The commuting randonnuer has the opportunity to try out new gear on those daily jaunts, and there’s no better way to put lights through the wringer than nightly rides through rain, cold and potholes. Like the rest of you, I’ve got a box full of lights and accessories that I used on brevets. For the last 12 years, however, I’ve relied on Niterider 15 watt halogen lights. They’re bright enough to cut through overhead lighting and the NiCad bottle batteries have lasted about three years before losing their 2+ hour capacity.
It’s pretty clear that LED technology has pulled even with halogen in brightness and is far superior in runtimes. For PBP last year I ran three LED lights: the Cateye EL-530 full time, a B&M Ixon for occasional supplemental light, and a Cateye EL-410 mini-light on my helmet for downhills. All but the EL-530 made it through three 5-hour night rides without a battery change, using lithium disposable batteries.
The big news for 2008 is that rechargeable LED lights are ready for prime time. I’ve never felt confident using rechargeables on long brevets until now. I’ve come to this conclusion after testing two of the three hot new rechargeable lights this winter: the Dinotte 200L lithium-ion and the Niterider Minewt X2 lithium-ion. The third contestant out there, which I have not examined, is the Light & Motion Stella 180L.
There are extensive test shots and beam patterns at Lactic Acid Threshold. These guys dig bike lights and write good reviews.
The Winner in my little test? The DiNotte 200L: quite bright, no hot spot, run times of 8 hours on high and longer on medium and low settings, with the larger 4-cell sealed battery. The charger is light enough to carry on the bike; LED lights don’t need a wall brick, it appears. With two batteries, the DiNotte would make it through a 1200K as a supplemental light to an always-on Ixon or the new Ixon IQ with lithiums.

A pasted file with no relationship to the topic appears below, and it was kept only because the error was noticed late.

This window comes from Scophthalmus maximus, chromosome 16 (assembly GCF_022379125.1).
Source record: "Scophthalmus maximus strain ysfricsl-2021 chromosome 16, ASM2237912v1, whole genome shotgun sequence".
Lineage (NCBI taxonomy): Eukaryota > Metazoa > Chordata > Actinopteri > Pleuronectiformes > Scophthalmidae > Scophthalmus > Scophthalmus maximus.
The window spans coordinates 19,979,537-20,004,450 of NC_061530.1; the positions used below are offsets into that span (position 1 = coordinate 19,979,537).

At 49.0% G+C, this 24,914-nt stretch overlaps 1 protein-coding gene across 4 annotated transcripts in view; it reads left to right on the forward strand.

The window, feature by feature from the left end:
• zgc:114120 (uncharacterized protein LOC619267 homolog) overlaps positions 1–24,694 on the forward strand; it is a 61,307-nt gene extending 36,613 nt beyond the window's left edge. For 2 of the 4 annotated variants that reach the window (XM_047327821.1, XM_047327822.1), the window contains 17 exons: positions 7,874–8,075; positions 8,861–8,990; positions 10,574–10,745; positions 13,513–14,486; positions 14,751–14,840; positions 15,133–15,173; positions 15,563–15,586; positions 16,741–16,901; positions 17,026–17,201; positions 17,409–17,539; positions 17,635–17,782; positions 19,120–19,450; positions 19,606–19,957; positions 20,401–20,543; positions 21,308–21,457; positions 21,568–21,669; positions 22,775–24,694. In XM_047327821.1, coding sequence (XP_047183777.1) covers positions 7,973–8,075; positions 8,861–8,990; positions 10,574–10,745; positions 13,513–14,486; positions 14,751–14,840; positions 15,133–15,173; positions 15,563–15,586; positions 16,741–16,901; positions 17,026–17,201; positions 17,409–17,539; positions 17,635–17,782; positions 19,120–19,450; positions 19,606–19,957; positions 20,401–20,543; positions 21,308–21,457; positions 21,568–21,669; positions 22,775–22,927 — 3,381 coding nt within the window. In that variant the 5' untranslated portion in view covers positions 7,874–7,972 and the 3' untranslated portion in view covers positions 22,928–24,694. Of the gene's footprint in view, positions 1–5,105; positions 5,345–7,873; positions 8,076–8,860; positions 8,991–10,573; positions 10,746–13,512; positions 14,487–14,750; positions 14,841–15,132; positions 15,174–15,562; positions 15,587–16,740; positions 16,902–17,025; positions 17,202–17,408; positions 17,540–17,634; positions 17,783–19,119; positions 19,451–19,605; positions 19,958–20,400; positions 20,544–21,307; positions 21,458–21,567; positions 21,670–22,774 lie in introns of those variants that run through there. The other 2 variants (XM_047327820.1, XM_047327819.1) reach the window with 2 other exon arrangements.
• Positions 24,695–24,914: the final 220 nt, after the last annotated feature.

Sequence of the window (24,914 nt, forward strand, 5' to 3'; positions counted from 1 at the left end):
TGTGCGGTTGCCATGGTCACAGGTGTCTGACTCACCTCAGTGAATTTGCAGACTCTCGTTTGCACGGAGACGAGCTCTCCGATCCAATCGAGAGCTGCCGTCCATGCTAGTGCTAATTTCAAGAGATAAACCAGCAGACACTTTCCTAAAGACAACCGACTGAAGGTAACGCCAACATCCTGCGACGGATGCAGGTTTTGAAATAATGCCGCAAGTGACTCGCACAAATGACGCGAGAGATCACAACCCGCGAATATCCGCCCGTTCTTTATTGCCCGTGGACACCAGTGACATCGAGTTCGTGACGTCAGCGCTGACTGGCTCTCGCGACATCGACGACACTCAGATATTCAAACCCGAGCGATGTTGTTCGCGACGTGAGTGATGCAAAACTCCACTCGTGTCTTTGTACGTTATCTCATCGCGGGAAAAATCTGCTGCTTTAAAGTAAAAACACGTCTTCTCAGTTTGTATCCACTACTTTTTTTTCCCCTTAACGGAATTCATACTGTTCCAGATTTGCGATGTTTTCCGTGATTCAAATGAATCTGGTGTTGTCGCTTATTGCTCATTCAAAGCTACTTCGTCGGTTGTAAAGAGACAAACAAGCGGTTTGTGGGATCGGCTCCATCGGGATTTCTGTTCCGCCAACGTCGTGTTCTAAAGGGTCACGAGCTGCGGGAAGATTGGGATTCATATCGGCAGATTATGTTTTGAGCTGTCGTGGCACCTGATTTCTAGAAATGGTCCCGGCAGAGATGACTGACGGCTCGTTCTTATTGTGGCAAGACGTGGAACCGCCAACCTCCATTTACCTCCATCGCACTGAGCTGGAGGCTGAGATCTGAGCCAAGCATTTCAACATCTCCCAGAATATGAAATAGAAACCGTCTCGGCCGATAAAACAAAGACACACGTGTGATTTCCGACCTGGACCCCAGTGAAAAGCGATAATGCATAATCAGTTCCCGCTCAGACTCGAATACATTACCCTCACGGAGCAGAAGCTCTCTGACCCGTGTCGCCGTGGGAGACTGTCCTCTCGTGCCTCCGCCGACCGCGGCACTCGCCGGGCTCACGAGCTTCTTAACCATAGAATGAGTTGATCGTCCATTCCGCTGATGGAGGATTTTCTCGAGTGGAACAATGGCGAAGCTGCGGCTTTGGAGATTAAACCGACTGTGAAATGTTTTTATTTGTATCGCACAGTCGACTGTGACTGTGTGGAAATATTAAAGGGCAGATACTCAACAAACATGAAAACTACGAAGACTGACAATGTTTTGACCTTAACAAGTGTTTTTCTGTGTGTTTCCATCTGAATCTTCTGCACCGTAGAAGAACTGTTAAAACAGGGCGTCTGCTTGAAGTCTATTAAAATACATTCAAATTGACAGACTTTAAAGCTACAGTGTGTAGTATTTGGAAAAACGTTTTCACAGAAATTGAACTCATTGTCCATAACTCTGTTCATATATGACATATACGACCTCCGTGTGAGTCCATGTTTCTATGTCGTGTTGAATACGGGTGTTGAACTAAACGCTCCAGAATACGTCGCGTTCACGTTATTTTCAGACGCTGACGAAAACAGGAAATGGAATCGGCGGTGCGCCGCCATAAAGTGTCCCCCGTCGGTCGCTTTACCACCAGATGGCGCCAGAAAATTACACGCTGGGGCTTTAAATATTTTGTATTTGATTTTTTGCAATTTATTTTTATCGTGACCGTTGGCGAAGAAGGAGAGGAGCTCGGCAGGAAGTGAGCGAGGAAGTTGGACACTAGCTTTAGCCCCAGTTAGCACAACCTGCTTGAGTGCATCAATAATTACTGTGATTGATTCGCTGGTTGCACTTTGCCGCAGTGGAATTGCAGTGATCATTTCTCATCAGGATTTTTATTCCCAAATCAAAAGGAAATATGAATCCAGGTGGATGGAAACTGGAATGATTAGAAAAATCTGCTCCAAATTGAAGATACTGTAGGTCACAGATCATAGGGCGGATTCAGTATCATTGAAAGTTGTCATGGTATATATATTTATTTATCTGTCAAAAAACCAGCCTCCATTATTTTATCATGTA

Runner up? The Niterider Minewt X2. It has a hot spot but is still plenty wide and bright for road use. It rivals the Dinotte in brightness, falling just short. Battery run times are rated at 3.5 hours on high and seven hours low, which is only a tad dimmer than the high. The rub against the Minewt is that the switch is on the battery, and spare batteries are more expensive than the Dinotte. A two-battery Dinotte package runs $270. The same setup, with half the run time, will cost the same or more from Niterider. The Niterider can be swiveled, but the Dinotte cannot.
If you can stomach the high prices, these lights offer a great advance in randonneuring lighting.